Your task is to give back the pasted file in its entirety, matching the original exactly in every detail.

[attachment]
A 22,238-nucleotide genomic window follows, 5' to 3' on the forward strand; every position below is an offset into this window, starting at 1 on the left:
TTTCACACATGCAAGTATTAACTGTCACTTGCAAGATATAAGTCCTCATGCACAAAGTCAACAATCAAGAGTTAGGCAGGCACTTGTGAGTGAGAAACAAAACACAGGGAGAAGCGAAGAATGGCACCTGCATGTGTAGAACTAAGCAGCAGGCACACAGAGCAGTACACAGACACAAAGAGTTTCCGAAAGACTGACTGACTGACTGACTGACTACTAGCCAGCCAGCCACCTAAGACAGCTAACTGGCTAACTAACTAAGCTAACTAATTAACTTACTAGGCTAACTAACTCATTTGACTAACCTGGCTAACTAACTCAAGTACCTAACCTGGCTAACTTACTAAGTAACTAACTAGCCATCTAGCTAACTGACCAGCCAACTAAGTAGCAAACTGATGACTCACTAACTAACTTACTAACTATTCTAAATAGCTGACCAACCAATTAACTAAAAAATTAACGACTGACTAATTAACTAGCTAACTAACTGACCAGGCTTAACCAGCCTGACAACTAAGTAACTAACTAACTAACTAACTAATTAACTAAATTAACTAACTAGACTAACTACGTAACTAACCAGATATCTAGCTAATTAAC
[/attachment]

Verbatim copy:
A 22,238-nucleotide genomic window follows, 5' to 3' on the forward strand; every position below is an offset into this window, starting at 1 on the left:
TTTCACACATGCAAGTATTAACTGTCACTTGCAAGATATAAGTCCTCATGCACAAAGTCAACAATCAAGAGTTAGGCAGGCACTTGTGAGTGAGAAACAAAACACAGGGAGAAGCGAAGAATGGCACCTGCATGTGTAGAACTAAGCAGCAGGCACACAGAGCAGTACACAGACACAAAGAGTTTCCGAAAGACTGACTGACTGACTGACTGACTACTAGCCAGCCAGCCACCTAAGACAGCTAACTGGCTAACTAACTAAGCTAACTAATTAACTTACTAGGCTAACTAACTCATTTGACTAACCTGGCTAACTAACTCAAGTACCTAACCTGGCTAACTTACTAAGTAACTAACTAGCCATCTAGCTAACTGACCAGCCAACTAAGTAGCAAACTGATGACTCACTAACTAACTTACTAACTATTCTAAATAGCTGACCAACCAATTAACTAAAAAATTAACGACTGACTAATTAACTAGCTAACTAACTGACCAGGCTTAACCAGCCTGACAACTAAGTAACTAACTAACTAACTAACTAATTAACTAAATTAACTAACTAGACTAACTACGTAACTAACCAGATATCTAGCTAATTAAC